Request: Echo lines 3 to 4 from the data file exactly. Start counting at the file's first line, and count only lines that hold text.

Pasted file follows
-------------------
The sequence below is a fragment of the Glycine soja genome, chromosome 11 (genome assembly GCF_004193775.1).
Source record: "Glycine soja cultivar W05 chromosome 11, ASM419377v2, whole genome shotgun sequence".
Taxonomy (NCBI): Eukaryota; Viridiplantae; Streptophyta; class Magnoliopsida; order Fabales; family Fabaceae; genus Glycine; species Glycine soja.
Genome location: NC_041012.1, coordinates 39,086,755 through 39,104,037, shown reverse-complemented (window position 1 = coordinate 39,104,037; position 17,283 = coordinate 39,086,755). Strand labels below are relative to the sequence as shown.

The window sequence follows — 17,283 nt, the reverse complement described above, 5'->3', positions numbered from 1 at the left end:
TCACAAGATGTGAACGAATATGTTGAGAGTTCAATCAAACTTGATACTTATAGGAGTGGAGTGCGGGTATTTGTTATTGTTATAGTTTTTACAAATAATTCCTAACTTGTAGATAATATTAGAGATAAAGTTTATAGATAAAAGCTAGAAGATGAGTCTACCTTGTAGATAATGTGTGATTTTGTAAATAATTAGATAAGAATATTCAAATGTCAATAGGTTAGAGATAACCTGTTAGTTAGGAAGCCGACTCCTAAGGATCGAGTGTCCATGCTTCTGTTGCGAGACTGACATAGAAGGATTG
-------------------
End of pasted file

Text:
Taxonomy (NCBI): Eukaryota; Viridiplantae; Streptophyta; class Magnoliopsida; order Fabales; family Fabaceae; genus Glycine; species Glycine soja.
Genome location: NC_041012.1, coordinates 39,086,755 through 39,104,037, shown reverse-complemented (window position 1 = coordinate 39,104,037; position 17,283 = coordinate 39,086,755). Strand labels below are relative to the sequence as shown.